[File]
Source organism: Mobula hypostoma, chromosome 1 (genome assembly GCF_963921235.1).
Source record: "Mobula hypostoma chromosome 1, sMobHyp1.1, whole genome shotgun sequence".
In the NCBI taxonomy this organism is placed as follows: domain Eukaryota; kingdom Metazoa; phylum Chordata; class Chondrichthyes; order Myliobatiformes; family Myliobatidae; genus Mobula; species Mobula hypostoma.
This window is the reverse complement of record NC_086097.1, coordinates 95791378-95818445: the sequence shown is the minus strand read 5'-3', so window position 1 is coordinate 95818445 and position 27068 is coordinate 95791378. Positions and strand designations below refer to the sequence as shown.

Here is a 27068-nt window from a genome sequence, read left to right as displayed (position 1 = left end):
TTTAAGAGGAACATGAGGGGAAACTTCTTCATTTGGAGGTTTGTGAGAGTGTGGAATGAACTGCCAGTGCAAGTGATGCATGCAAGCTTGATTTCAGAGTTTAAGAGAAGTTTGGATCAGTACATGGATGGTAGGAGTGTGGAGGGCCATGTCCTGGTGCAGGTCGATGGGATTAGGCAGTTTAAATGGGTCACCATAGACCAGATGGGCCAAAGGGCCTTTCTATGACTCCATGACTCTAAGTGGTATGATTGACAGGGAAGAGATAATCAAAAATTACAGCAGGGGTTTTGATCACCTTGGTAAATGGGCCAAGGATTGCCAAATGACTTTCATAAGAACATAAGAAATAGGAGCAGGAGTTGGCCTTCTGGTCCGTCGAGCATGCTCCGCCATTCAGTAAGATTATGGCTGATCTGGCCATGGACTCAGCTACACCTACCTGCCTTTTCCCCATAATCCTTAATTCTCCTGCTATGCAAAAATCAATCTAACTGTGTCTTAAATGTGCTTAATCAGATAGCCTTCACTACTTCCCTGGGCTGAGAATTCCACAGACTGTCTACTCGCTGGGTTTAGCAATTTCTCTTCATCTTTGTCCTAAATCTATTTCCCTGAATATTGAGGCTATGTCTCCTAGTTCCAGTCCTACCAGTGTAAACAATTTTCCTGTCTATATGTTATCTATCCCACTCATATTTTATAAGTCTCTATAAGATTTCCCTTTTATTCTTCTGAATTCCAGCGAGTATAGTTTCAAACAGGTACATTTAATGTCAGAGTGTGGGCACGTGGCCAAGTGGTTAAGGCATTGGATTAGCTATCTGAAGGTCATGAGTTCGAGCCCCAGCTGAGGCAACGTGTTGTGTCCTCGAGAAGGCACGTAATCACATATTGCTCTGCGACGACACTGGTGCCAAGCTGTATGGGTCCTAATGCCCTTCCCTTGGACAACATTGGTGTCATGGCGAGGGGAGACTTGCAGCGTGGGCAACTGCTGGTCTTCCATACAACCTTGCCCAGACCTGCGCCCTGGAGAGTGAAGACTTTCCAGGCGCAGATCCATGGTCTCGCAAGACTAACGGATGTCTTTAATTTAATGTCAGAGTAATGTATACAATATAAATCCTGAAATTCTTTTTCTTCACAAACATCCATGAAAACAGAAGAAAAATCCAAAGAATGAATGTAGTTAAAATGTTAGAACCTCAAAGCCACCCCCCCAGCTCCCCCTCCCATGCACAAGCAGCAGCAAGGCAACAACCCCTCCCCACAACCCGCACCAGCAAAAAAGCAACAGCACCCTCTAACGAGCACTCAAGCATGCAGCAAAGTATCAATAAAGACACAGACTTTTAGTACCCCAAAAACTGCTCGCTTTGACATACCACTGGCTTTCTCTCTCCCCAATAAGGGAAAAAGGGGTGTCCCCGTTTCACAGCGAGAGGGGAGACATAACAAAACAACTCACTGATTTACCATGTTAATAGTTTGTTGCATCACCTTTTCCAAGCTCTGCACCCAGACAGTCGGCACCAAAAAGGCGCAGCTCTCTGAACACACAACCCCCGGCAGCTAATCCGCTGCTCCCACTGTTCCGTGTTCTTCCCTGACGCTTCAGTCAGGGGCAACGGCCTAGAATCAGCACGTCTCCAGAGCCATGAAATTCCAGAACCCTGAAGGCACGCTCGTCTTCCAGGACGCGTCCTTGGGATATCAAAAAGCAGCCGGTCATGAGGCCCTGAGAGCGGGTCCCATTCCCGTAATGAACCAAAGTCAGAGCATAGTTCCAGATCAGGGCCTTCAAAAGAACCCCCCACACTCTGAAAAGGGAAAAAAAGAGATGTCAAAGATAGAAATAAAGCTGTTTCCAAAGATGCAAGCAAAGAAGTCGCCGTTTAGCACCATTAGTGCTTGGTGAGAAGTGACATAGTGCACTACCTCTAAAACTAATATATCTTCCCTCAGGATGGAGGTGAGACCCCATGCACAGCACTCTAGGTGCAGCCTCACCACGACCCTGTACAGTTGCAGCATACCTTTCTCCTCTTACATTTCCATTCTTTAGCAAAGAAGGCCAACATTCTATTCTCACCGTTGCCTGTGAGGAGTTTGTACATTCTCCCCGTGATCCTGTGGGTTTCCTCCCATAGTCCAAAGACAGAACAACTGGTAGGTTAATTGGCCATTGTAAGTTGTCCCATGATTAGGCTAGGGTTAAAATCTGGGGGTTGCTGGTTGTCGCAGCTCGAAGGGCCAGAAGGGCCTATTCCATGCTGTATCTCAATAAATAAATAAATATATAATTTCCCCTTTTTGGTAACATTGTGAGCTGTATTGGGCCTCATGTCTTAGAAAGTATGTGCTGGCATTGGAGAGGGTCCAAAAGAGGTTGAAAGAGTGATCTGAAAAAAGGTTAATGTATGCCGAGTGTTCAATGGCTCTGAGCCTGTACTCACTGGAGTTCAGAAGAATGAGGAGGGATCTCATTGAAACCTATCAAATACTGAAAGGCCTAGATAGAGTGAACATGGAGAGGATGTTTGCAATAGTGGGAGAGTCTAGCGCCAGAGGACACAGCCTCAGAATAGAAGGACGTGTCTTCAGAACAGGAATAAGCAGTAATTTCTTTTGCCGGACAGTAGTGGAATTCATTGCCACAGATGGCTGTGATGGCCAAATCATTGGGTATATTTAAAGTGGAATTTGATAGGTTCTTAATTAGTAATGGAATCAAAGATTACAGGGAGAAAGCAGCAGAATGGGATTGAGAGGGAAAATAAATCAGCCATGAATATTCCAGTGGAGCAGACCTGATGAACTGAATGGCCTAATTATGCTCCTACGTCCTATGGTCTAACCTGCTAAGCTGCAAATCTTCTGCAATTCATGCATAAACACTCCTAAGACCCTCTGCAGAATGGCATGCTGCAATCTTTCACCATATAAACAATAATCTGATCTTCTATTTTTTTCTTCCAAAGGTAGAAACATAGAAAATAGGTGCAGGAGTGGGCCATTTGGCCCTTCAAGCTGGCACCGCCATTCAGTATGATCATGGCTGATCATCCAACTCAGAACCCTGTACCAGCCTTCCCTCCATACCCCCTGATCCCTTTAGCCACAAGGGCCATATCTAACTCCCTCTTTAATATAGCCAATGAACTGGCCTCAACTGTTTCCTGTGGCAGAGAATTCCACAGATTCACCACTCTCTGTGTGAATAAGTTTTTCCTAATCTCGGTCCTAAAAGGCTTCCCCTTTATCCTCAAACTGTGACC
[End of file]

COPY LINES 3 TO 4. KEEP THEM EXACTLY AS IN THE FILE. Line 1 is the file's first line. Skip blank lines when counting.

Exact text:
In the NCBI taxonomy this organism is placed as follows: domain Eukaryota; kingdom Metazoa; phylum Chordata; class Chondrichthyes; order Myliobatiformes; family Myliobatidae; genus Mobula; species Mobula hypostoma.
This window is the reverse complement of record NC_086097.1, coordinates 95791378-95818445: the sequence shown is the minus strand read 5'-3', so window position 1 is coordinate 95818445 and position 27068 is coordinate 95791378. Positions and strand designations below refer to the sequence as shown.